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The Milgram experiment

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The Milgram experiment

The Milgram experiment came about by a Yale University psychologist by the name of Stanley Milgram. The experiment was to test how well the study participants were and the willingness of study participants to obey an authority figure who instructed them to perform acts that conflicted with what they thought was right. He concluded people obey either out of fear or out of a desire to appear cooperative even when acting against their own better judgment and desires.

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Stanley Milgram raised a question of why so many people obey when they feel coerced, which brought on his shockingly incredible experiment.

Stanley Milgram’s experiment was probably one of the most famous studies of obedience. The experiment was started in july of 1961 it was simple to say the less. The first step of Stanley’s experiment was to put a ad out in the local paper, that read “ We will pay you $4.00 for one hour or your time Persons needed for a study of Memory * we will pay five hundred New haven men to us complete a scientific study of memory and learning.

The study is being done at Yale University. * each person who participates will be paid $4.00 ( plus 50c carfare) for approximately 1 hours time. We need you for an hour: there are no further obligations. You may choose the time you would like to come.

All person must be between the ages of 20 and 50. High school and college students cannot be used. * If you meet these qualifications, fill out the coupon below and mail it now to Professor Stanley Milgram, Department of Psychology, Yale University New Haven” as stated from http://www.age-of-the-sage.org/psychology/milgram_obedience_experiment.html In Milgram’s study he selected 40 male volunteers who had responded to his ad the 40 volunteers who were selected were of different age groups as shown from the chart below it was broken down in to age groups from 20 to 29 year olds in occupation as skilled and unskilled workers to business and white-collar and the finale professional occupation. This was also broken down in to two other age groups such as 30 to 39 and 40 to 50 year olds. “this chart can also be seen on http://www.age-of-the-sage.org/psychology/milgram_obedience_experiment.html” . After the volunteers have shown up Stanley came out wearing a white coat with a friendly co-subject which the volunteers assumed was there because of the same ad, Then Stanley went on to explained that one subject would be assigned the role of “teacher” and the other would be assigned the role of “learner.” He then stated that he would hand each of them a piece of paper to assign them a role, ether the teacher or the learner. Little to the volunteers knowledge both pieces of paper had the role of teacher written on it. The co-subject pretended that his paper said learner on it so that in the volunteer mind it was inevitably random that they got the position as the teacher. Now for the surprising part, the co-subject was really an actor. Who was paid to act like he was getting shocked, which was to lead on the volunteer that he was really in pain to put the effect of physically hurting another person in the subjects mind who was the teacher. To see if the teacher would stop the experiment and the painful shock that really was not happening.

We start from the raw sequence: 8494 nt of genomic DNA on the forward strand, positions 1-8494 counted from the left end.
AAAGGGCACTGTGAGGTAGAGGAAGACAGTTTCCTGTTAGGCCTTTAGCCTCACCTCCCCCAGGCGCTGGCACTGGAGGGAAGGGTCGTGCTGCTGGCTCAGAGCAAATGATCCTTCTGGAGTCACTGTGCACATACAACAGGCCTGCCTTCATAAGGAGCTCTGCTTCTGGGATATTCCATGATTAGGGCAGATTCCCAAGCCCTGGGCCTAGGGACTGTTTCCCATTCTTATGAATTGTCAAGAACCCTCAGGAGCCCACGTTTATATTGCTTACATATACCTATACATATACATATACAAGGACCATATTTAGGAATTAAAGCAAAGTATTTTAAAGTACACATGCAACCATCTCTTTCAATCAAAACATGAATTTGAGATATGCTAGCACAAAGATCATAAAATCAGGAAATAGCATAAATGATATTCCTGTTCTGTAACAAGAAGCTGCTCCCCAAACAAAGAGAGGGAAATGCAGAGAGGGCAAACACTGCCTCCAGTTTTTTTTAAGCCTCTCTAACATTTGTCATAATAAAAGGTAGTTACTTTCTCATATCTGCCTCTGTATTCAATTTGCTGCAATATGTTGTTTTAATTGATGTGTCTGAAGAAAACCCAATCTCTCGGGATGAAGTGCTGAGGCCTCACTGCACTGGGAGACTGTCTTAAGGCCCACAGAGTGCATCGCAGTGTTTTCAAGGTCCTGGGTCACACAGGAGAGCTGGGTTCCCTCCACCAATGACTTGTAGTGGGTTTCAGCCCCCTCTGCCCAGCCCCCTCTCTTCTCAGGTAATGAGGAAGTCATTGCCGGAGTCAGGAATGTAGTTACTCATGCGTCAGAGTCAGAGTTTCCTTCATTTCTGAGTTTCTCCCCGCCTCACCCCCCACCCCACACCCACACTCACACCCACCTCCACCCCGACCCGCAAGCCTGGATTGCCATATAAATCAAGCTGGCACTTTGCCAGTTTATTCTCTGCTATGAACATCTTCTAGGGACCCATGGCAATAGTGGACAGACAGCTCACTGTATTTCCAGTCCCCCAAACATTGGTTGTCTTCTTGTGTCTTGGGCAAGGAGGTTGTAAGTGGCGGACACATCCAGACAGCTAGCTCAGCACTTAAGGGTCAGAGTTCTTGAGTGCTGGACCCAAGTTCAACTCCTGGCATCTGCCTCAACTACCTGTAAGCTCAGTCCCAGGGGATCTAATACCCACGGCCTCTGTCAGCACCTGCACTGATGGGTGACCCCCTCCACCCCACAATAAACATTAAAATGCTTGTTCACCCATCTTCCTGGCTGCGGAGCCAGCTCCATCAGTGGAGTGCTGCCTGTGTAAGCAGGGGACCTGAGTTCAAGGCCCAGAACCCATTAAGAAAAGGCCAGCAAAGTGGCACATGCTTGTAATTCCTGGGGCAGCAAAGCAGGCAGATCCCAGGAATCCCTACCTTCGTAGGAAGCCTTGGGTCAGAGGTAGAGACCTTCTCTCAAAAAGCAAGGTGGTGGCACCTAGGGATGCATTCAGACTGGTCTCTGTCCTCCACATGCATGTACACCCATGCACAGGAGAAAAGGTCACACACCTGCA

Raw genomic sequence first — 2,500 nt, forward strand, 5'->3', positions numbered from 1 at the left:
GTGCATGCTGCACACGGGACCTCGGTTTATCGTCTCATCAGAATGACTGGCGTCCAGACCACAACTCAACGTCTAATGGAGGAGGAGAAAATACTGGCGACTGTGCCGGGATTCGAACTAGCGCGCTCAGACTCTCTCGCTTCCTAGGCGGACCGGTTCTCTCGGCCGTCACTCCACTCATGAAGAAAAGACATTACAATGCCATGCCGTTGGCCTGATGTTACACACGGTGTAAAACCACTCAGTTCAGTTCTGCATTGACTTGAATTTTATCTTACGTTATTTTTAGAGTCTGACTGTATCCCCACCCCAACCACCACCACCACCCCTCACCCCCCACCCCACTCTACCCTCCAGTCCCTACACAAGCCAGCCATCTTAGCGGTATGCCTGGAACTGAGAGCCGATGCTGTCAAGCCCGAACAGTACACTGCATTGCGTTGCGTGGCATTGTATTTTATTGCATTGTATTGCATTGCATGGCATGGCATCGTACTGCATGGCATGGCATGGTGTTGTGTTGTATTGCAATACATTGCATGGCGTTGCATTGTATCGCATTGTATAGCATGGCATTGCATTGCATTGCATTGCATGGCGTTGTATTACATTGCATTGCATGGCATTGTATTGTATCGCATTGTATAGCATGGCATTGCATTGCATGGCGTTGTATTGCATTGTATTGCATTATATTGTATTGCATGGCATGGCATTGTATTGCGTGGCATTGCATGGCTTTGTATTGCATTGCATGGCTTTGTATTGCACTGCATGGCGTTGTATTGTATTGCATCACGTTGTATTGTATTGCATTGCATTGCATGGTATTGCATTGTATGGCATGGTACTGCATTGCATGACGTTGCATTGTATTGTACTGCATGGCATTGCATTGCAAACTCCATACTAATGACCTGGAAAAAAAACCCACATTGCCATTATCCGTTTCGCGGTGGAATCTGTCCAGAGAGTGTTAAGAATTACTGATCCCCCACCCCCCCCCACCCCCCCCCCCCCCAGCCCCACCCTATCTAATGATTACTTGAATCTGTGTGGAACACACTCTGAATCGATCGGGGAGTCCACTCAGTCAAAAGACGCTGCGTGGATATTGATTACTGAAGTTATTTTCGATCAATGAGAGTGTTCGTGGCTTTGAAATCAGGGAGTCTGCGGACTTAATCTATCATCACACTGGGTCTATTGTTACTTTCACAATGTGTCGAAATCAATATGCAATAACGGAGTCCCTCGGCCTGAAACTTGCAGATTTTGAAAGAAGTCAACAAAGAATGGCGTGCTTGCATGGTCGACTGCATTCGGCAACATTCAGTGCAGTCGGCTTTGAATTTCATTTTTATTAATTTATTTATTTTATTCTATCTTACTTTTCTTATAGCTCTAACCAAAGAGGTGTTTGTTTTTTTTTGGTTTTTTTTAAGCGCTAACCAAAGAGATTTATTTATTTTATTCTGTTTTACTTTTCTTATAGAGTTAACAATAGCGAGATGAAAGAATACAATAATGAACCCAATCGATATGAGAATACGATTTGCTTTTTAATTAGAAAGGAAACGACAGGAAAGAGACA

Now the so called shock was only supposed to be giving for each wrong answer. Now the learner gave mainly wrong answers (on purpose) and for each of these the teacher gave him an electric shock. When the teacher refused to administer a shock and turned to Stanley for some guidance, he was given the standard instruction and or order to continue with four simple commands. First of which was please continue. Second the experiment requires you to continue. Third it is absolutely essential that you continue. The fourth and final one was you have no other choice but to continue. As the experiment went on and the results were coming in two-thirds of participants as in the teachers continued to the highest level of 450 volts. Now in one of Stanley’s article he had thought before the experiment took place that only one in a thousand would administer the highest shock he later found out it was wrong.